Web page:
A fungus that has torn through frog populations worldwide kills by dehydrating the hapless amphibians, disrupting electrolyte balance and causing cardiac arrest.
The fungus Batrachochytrium dendrobatidis, which is responsible for chytridiomycosis disease, has caused massive frog death on a global scale, threatening many species with extinction. When the fungus reached the Sierra Nevada mountains in California, it slashed mountain yellow-legged frog populations by more than 75 percent in only about four years. The frog (Rana muscosa) is now listed as endangered.
Laboratory experiments had established how the fungus operates, but a new study is the first to observe the disease in action in the wild. San Francisco State University biologist Vance Vredenburg and colleagues collected blood samples and skin swabs from more than 100 yellow-legged frogs over the course of the summer of 2004, the year the outbreak hit the Sierra region.
"It's really rare to be able to study physiology in the wild like this, at the exact moment of a disease outbreak," study researcher Jamie Voyles, a University of California Berkeley ecologist, said in a statement. The researchers reported their work Wednesday (April 25) in the journal PLoS ONE.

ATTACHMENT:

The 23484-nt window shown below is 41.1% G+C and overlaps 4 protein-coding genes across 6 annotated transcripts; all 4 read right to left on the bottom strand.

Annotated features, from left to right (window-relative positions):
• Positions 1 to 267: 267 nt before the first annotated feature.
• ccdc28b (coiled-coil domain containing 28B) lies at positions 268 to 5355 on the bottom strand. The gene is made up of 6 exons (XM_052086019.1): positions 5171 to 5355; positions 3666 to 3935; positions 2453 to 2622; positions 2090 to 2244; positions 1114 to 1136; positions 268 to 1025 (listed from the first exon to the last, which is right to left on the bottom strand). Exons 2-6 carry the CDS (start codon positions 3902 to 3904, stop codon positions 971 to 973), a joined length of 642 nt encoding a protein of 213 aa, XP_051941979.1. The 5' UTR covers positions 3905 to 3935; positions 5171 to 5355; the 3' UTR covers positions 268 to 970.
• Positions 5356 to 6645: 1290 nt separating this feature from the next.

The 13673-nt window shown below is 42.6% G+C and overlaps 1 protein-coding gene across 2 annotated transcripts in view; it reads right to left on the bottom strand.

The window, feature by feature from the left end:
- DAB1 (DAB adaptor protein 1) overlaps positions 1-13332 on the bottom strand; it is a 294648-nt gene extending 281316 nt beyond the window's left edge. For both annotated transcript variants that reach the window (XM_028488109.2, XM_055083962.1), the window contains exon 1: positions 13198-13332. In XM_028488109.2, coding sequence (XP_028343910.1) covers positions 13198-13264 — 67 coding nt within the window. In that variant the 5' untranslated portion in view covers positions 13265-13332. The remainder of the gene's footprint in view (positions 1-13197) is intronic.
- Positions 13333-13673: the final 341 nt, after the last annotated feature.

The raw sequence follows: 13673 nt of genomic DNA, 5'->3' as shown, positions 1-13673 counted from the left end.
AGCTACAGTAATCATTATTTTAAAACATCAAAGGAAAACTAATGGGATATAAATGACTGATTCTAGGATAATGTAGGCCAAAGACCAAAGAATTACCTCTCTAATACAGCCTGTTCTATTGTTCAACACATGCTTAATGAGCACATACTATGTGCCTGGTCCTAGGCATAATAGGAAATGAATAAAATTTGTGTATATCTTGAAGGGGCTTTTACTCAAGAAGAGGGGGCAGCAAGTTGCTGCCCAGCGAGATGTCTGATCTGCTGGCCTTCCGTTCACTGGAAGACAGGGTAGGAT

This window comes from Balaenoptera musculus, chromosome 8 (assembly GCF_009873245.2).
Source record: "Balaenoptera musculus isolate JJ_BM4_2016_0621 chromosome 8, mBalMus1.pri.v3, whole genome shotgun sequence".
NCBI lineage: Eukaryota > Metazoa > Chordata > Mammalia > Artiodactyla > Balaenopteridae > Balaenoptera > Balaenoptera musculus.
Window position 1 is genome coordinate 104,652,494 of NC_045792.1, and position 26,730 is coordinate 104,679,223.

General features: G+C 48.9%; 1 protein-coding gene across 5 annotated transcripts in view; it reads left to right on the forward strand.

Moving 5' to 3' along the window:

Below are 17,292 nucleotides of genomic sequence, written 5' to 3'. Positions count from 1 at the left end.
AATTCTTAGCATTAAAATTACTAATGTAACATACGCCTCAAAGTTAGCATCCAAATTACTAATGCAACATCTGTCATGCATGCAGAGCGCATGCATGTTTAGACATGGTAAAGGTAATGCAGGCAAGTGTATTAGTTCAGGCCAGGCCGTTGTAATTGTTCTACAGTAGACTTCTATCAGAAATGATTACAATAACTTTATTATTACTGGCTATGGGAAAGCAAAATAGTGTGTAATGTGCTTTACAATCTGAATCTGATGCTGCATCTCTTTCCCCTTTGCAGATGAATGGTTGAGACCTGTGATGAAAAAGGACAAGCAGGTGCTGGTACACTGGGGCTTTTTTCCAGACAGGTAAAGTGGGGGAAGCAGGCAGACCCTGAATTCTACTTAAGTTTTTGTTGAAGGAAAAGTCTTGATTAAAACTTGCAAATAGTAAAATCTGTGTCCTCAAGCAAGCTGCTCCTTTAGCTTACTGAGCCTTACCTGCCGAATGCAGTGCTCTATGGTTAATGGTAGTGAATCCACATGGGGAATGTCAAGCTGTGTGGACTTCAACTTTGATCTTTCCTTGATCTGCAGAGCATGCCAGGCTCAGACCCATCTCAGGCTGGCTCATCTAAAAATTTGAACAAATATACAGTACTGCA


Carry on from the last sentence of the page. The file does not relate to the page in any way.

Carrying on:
The findings confirmed what researchers had seen in the lab: Infection by the fungus seems to disrupt the frogs' balance of fluids and electrolytes, which are minerals found in the blood that are crucial for muscle function, proper blood pH and hydration.
"The mode of death discovered in the lab seems to be what's actually happening in the field," Vredenburg said in a statement, "and it's that understanding that is key to doing something about it in the future."
In the lab, the disease is easy to treat with antifungal drugs, Vredenburg said. But transferring that treatment to the wild is difficult. Biologists are now experimenting with ways to treat wild frogs. The new research suggests that treating individual frogs with electrolyte supplements could offer a glimmer of hope for survival, Vredenburg said.
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Stephanie Pappas is a contributing writer for Live Science, covering topics ranging from geoscience to archaeology to the human brain and behavior. She was previously a senior writer for Live Science but is now a freelancer based in Denver, Colorado, and regularly contributes to Scientific American and The Monitor, the monthly magazine of the American Psychological Association. Stephanie received a bachelor's degree in psychology from the University of South Carolina and a graduate certificate in science communication from the University of California, Santa Cruz.